2021 has been an interesting year for gaming, with the PlayStation 5 and Xbox Series X|S releasing in November 2020. Due to the current global situation, many games have been delayed, including games such as Halo Infinite, Far Cry 6, Kena: Bridge Of Spirits, and Prince Of Persia: Sands Of Time Remake, giving players not much to play on their new consoles. Deathloop is set to kick off the Autumn/Winter period, with Bethesda’s fresh take on the FPS genre which centers around a time loop.
With the next-gen consoles lacking in terms of exclusive titles, is Deathloop the game we’ve all been desperately waiting for? Let’s find out.
Is Deathloop A PS5 Exclusive?
Microsoft closed a deal in March 2021 to acquire Bethesda and ZeniMax, however, the deal was made by Bethesda prior to the acquisition to make Deathloop a timed exclusive for the PlayStation 5, which is really great to see that they continued to honor their agreement even if it meant the game bypassing the Xbox for the time being.
The timed exclusive deal is said to be for one year, which means that the earliest that Deathloop could be released on the Xbox Series X|S is September 14th, 2022, the game won’t be released on either last-gen consoles, the PS4, and Xbox One.
Before we jump into the review, here are the PC requirements for PC players.
- Requires a 64-bit processor and operating system
- OS: 64 bit Windows 10 version 1909 or higher
- Processor: Intel Core i7-9700K @ 3.60GHz or AMD Ryzen 7 2700X
- Memory: 16 GB RAM
- Graphics: Nvidia RTX 2060 (6GB) or AMD Radeon RX 5700 (8GB)
- DirectX: Version 12
- Network: Broadband Internet connection
- Storage: 30 GB available space
- Requires a 64-bit processor and operating system
- OS: 64 bit Windows 10 version 1909 or higher
- Processor: Intel Core i5-8400 @ 2.80GHz or AMD Ryzen 5 1600
- Memory: 12 GB RAM
- Graphics: Nvidia GTX 1060 (6GB) or AMD Radeon RX 580 (8GB)
- DirectX: Version 12
- Storage: 30 GB available space
What Is Deathloop About?
Deathloop is a first-person murder puzzle game that adds a fresh take of the tried and tested FPS genre with the game centering around time and a loop that sees the player relive the same day over and over but in new and exciting ways.
Players take control of Colt, who wakes up on a beach with amnesia, unable to remember how he wound up in the situation he is in, and how he is going to escape it.
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Colt then learns that he is stuck in a timeloop, set to relive the same day over the over again unless he can break the loop by taking out a group of people called Visionaries. Once they are dead then the loop will be broken.
So Is It Like Majora’s Mask?
I think we will see a lot of people trying to compare Deathloop to Majora’s Mask because that is one of the most well-known games that centers around time.
The way Deathloop works has some similarities to it but in a more linear manner.
In Majora’s Mask players have a three-day timer and need to reverse time before the end of the three days.
When this happens, the player still retains their knowledge as well as many key items needed to progress, as well as certain events only happening at certain points in the cycle.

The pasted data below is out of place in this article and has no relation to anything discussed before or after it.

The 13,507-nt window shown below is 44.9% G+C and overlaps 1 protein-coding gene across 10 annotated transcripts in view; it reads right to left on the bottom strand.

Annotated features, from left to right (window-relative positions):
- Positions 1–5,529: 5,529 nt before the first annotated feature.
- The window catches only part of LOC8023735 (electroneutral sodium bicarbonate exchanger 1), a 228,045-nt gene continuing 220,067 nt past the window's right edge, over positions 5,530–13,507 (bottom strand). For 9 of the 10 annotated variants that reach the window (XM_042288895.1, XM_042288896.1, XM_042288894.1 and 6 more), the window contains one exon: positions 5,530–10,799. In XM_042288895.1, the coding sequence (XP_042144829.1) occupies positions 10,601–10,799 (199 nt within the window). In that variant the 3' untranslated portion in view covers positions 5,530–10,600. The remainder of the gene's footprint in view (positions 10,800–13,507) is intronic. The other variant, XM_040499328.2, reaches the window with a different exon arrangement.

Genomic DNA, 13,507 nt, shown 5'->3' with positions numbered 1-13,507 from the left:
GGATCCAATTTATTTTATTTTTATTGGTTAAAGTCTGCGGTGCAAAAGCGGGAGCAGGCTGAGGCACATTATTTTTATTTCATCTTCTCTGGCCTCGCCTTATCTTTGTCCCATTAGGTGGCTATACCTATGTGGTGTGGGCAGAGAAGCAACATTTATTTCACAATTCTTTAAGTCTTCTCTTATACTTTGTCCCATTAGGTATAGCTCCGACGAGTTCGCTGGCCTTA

Things are fairly similar when it comes to Deathloop, except players can choose four time periods throughout the day, with certain events only happening at certain times.
For example, an area of the map could be very quiet in the morning, whereas in the afternoon it could be packed with guards and enemies as a large music festival happens.
Visionaries can only be taken out in certain time periods, with them varying depending on which one you’re going after.
Players can explore the areas before the Visionary is there to gain intel and discover new things in the game.
If I had to compare Deathloop to any other time-related game I would say it resembles Konami’s Shadow Of Destiny/Memories more than Majora’s Mask, with that game having the player go to specific times to try and solve their own death.
How The Time Loop Works
Players start the game washed up on a beach at the start of a day, with no memory of how they got there.
Throughout the game, players can choose between four different time periods in the day, morning, noon, afternoon, and evening, with certain events playing out in each.
Each time period serves as its own unique mission in each area of the game, giving the players over 30 “missions” in the game.
Players will jump between them throughout the game, rather than it being a linear experience of playing through each of the four periods before moving on to the next area.
Choosing which area you go to next is very open too, giving players the option to explore the game as they choose.
Each Visionary has its own area, with them only appearing at certain times of the day.
This allows players to explore the area during other times of the day to learn more about the loop, the Visionary they’re going to face, as well as setting things up ready to take out the Visionary.
Three Strikes And You’re Out
The game operates on a three-live rule. When you jump into an area and time period, you are given three tries to succeed in it.